Jared Kushner Deflects on Trump's Birtherism, Middle East Peace - Rolling Stone
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Jared Kushner Can’t Answer Basic Question About Trump’s Racism

Meanwhile, Secretary of State Mike Pompeo is calling the failed real estate developer’s Middle East peace plan “unexecutable”

White House adviser and Trump's son-in-law Jared Kushner waits to listen to US President Donald J. Trump (not pictured) reveal his plan to reform the immigration system in the Rose Garden of the White House in Washington, DC, USA, 16 May 2019. The president's proposed overhaul emphasizes worker skills over family connections. The plan, developed by White House adviser and Trump's son-in-law Jared Kushner, does not address the 11 million undocumented immigrants currently in the United States.President Trump announces immigration overhaul from White House, Washington, USA - 16 May 2019

White House adviser and Trump's son-in-law Jared Kushner waits to listen to US President Trump (not pictured) reveal his plan to reform the immigration system in the Rose Garden of the White House in Washington, D.C.


Jared Kushner was named a White House adviser solely by the grace of his marriage to the president’s daughter. Given his lack of experience, he has largely — and wisely — opted to avoid the media and work behind the scenes. This changed recently when Kushner decided to sit down for a rare one-on-one interview with Jonathan Swan of Axios, which HBO aired on Sunday. The sit-down didn’t go very well for the real estate developer-turned-Middle East peace broker, as Swan pretty easily was able to talk Kushner into a corner on a number of issues, including the president’s racism.

Swan began by asking Kushner whether he’s seen any indication that Trump is a racist. Kushner of course said no. “You can’t not be a racist for 69 years and then run for president and be a racist,” he said, disregarding the countless examples of Trump’s pre-presidential racism. Then Swan dropped the second part of the question: “Was birtherism racist?”

Kushner paused.

“Look, I wasn’t really involved in that,” he said.

“I know you weren’t. Was it racist?”

“Like I said, I wasn’t involved in that.”

“I know you weren’t,” Swan said again. “Was it racist?

“Look, I know who the president is and I have not seen anything in him that is racist. So again, I was not involved in that.”

“Do you wish he didn’t do that.”

“Like I said, I was not involved in that. That was a long time ago.”

Swan then asked Kushner whether Trump campaigning on banning Muslims from entering the United States was religiously bigoted. Again, Kushner deflected: “Look, I think the president did his campaign the way he did his campaign. I think he’s here today and he’s doing a lot of great things for the country and that’s what I’m proud of.”

This 38-year-old failed real estate developer is the man Trump has tapped to spearhead a number of crucial White House initiatives, including bringing peace to the Middle East. The task is so far above Kushner’s capacity as a dealmaker that it would be comical if it weren’t for the potentially disastrous ramifications of the president’s inept son-in-law trying broker an agreement between Israel and Palestine. The issue came up during his interview with Axios.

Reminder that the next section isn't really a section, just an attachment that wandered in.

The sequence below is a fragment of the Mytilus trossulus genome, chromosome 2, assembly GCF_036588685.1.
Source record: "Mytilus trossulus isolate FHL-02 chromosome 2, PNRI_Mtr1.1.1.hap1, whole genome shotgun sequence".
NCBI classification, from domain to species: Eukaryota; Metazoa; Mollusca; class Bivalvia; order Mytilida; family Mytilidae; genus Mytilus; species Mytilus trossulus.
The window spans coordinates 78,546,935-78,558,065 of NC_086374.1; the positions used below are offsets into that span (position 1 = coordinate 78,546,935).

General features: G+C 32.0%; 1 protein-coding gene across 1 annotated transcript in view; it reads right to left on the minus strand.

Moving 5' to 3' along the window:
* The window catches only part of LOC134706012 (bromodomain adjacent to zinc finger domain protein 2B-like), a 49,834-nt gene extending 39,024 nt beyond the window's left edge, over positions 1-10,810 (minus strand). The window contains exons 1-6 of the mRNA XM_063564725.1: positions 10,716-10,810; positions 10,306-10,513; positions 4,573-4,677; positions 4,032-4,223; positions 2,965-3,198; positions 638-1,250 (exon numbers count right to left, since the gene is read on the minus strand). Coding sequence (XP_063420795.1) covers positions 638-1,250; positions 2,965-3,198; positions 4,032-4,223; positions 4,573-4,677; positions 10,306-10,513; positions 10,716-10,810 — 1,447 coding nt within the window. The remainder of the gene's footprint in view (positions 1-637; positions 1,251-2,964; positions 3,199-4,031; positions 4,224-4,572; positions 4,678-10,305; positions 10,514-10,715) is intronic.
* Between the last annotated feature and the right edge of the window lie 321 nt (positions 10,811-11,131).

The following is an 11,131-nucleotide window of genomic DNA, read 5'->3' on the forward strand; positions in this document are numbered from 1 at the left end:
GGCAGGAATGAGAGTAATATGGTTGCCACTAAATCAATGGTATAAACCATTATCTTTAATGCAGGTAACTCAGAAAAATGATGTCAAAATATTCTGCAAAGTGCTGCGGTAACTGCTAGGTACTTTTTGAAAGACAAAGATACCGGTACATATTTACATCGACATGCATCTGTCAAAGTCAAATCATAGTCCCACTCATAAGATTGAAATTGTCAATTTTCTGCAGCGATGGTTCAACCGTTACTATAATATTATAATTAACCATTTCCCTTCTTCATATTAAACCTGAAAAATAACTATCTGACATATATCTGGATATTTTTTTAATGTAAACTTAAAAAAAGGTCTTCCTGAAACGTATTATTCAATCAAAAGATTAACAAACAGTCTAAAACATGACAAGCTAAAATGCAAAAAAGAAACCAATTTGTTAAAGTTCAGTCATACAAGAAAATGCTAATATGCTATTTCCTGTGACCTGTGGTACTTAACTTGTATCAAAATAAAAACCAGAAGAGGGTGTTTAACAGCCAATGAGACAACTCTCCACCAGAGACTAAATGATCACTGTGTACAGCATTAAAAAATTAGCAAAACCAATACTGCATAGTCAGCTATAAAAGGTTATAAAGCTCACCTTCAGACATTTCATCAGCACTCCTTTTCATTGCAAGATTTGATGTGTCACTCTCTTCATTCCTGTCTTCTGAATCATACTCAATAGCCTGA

When Swan pressed Kushner about Palestine not trusting him or the United States, Kushner replied by essentially saying it doesn’t matter, and that though the Palestinian leadership may object to Trump moving the U.S. embassy in Israel to Jerusalem, shutting down the Palestinian diplomatic office in Washington, D.C. and cutting all aide to Palestinians, the Palestinian people are supportive. “I do believe they want to have a better life,” he said.

Kushner also said he isn’t sure if those people are capable of governing themselves without the influence of Israel. “The hope is that over time they can become capable of governing,” he managed, adding that Palestinians “need to have a fair judicial system … freedom of press, freedom of expression, tolerance for all religions.”

Kushner’s highly anticipated plan to bring peace to the Middle East is slated to be released later this month, and just as many were confused about his immigration plan, which Trump announced last month, no one is expecting much substance from whatever he has devised to quell tension between Israel and Palestine. On Sunday, the Washington Post reported that in a recent closed-door meeting Secretary of State Mike Pompeo said that Kushner’s plan may be “unexecutable” and might not “gain traction.”

“It may be rejected. Could be in the end, folks will say, ‘It’s not particularly original, it doesn’t particularly work for me,’ that is, ‘It’s got two good things and nine bad things, I’m out,'” Pompeo said in a recording of the meeting obtained by the Post. Pompeo also acknowledged that the plan would be weighted in favor of Israel. “I get why people think this is going to be a deal that only the Israelis could love,” he said. “I understand the perception of that. I hope everyone will just give the space to listen and let it settle in a little bit.”

Complicating matters is that Israeli Prime Minister Benjamin Netanyahu failed to form a coalition government after winning re-election in April, leading Israeli lawmakers to vote to dissolve parliament and hold a new election in November. To cheer up his friend overseas, Trump signed a map showing Israel’s annexation of Golan Heights, another move recognized by the Trump administration that has roiled Palestine. “Nice!” Trump wrote next to the territory.

The map was hand-delivered by Kushner.


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